Wednesday, October 11, 2006

The Problem with Nasturtiums Is...

...basically that they behave badly for proper garden plants. In my experience.

As a young person, I thought they were, frankly, boring. In my middle years, this import from Peru caught on as an herb among the food cognescenti. That made me take a new look at the nasturtium.

But what sold me was a visit in the late summer of '88 or '89 to the Bay Area. Husband and I made a day trip up Highway 1 north of San Francisco to Point Reyes. Just past Stinson Beach, the nasturtium vines had gone wild, filling declivities between roadside dunes with brilliant yellows, oranges and reds in the midst of lush green leaves and climbing any bush, fence pole or shrub in sight.

I liked that. So every year, I plant seeds. Sometimes a plant or two comes up. Once in a while, a plant blooms. This year, I had all of three plants bloom. Lots of foliage, mind you, but the red fellow above, in the strawberry pot, was the best of the lot. It was supposed to be a bushy plant; I guess it was, though it did vine a tad.

I figured that was that until a couple of weeks ago, when blossoms began to pop out of this heavy-duty ivy that's trying to take over my porch. A very leafy nasturtium had suddenly headed north into the ivy at high speed and decided to bloom along the way.

As you can see, the plant has invested heavily in leaves!

Here's a close up of one of the flowers.

At this point, the vine has emerged uphill from the ivy and the slats of a potting shelf and is heading for the sky. There are flower buds all along the stem, too.

This flower emerged through the slats; I moved a leaf to make it visible.

So my question, Mr. Burpee, is just what do I do to make my nasturtiums more reliable?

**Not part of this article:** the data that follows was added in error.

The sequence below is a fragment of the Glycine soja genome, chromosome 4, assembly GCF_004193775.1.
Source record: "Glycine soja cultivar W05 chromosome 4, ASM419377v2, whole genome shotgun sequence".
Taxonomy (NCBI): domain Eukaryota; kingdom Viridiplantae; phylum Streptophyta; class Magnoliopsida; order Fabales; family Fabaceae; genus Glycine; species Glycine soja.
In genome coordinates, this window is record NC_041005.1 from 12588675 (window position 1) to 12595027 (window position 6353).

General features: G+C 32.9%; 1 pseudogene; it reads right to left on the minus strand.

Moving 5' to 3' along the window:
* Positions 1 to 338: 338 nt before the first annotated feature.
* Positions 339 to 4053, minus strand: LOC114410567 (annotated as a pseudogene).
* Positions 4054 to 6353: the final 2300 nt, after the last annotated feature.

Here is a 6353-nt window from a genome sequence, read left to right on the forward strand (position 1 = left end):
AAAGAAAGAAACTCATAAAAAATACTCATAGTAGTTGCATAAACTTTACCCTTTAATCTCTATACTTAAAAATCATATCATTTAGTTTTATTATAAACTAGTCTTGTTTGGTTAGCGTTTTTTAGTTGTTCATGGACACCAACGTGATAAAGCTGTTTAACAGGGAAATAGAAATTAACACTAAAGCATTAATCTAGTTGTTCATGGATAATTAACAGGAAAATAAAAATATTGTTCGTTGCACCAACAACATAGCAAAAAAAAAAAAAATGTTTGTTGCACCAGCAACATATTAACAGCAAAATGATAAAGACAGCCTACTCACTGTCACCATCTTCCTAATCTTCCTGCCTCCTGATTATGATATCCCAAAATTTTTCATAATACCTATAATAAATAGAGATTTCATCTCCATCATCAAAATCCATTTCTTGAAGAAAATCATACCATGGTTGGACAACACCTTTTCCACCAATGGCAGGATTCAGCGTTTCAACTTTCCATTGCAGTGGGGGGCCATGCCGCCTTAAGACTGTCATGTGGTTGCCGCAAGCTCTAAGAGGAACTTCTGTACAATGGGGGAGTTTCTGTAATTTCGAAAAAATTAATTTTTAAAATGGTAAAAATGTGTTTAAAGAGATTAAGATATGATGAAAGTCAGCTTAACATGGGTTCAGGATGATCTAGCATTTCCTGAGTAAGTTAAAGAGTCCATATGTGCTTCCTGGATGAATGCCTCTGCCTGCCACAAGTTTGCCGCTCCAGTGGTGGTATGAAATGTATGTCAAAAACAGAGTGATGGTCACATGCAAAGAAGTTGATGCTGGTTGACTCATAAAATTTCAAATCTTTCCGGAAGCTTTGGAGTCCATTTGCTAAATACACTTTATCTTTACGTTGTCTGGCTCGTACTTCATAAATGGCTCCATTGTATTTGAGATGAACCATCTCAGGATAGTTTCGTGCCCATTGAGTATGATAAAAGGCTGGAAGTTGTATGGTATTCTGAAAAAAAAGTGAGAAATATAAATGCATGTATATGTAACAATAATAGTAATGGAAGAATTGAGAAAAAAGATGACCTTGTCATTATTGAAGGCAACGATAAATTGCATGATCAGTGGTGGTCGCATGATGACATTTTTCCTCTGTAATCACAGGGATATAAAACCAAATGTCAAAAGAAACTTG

The seed package says "loosen rich, well drained soil in sunny area." OK, I did that except in pots. "Water sparingly and don't fertilize" and then this: "rich soil encourages leafy growth but few flowers."

Do I detect a smidgen of contradiction there? It sounds like instructions for me back in Illinois, where you drop a seed in the ground, turn your back and then harvest. I'm in Arizona these days. Is a mixture of my decayed granite sufficiently un-rich as to favor flowers over leafy green? What is sufficient water, from an arid zone point of view? Thinking back on those California coastal plants, all the moisture they got during the summer was in the form of dew (see the interesting dew effect below!) And their soil had to be sand.

Help! Any successful nasturtium growers out there?


Anonymous said...

Yeah. At the back of our lot we have a crop of self seeded Nastys that have come up every year that we've been here (33). We are lacking; however, the dark maroon velvety plants. I think that there is a cluster of them next to a garage down the way. I'll have to do a bit of midnight requisitioning.

Granny J said...

So, dear bro, they grow beautifully in your climate which is practically the same as Calif. No surprise there. You're the lucky one. Now, tell me what I do up in the AZ mountains!!

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